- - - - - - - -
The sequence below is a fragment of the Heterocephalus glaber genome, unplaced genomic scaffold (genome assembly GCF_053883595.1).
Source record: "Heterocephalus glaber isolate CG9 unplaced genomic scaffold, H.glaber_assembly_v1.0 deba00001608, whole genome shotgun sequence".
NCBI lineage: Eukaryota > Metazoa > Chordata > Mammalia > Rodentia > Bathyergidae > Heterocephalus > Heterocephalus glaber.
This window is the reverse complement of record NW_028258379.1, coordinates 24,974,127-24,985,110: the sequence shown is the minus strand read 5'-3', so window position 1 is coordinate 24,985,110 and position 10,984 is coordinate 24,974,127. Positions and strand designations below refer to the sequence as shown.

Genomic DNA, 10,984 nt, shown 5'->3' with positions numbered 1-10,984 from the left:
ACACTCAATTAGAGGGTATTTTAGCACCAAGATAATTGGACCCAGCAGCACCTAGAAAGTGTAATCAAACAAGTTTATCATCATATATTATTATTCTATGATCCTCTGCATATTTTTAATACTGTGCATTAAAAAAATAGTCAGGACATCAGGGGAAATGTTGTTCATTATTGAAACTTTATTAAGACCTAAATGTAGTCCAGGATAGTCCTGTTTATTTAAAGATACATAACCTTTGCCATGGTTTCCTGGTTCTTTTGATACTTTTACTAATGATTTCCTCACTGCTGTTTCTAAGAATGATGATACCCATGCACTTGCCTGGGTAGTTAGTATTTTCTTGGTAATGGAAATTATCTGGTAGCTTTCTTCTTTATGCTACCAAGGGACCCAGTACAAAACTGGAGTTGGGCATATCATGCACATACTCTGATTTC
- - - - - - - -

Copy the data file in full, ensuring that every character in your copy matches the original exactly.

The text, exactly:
The sequence below is a fragment of the Heterocephalus glaber genome, unplaced genomic scaffold (genome assembly GCF_053883595.1).
Source record: "Heterocephalus glaber isolate CG9 unplaced genomic scaffold, H.glaber_assembly_v1.0 deba00001608, whole genome shotgun sequence".
NCBI lineage: Eukaryota > Metazoa > Chordata > Mammalia > Rodentia > Bathyergidae > Heterocephalus > Heterocephalus glaber.
This window is the reverse complement of record NW_028258379.1, coordinates 24,974,127-24,985,110: the sequence shown is the minus strand read 5'-3', so window position 1 is coordinate 24,985,110 and position 10,984 is coordinate 24,974,127. Positions and strand designations below refer to the sequence as shown.

Genomic DNA, 10,984 nt, shown 5'->3' with positions numbered 1-10,984 from the left:
ACACTCAATTAGAGGGTATTTTAGCACCAAGATAATTGGACCCAGCAGCACCTAGAAAGTGTAATCAAACAAGTTTATCATCATATATTATTATTCTATGATCCTCTGCATATTTTTAATACTGTGCATTAAAAAAATAGTCAGGACATCAGGGGAAATGTTGTTCATTATTGAAACTTTATTAAGACCTAAATGTAGTCCAGGATAGTCCTGTTTATTTAAAGATACATAACCTTTGCCATGGTTTCCTGGTTCTTTTGATACTTTTACTAATGATTTCCTCACTGCTGTTTCTAAGAATGATGATACCCATGCACTTGCCTGGGTAGTTAGTATTTTCTTGGTAATGGAAATTATCTGGTAGCTTTCTTCTTTATGCTACCAAGGGACCCAGTACAAAACTGGAGTTGGGCATATCATGCACATACTCTGATTTC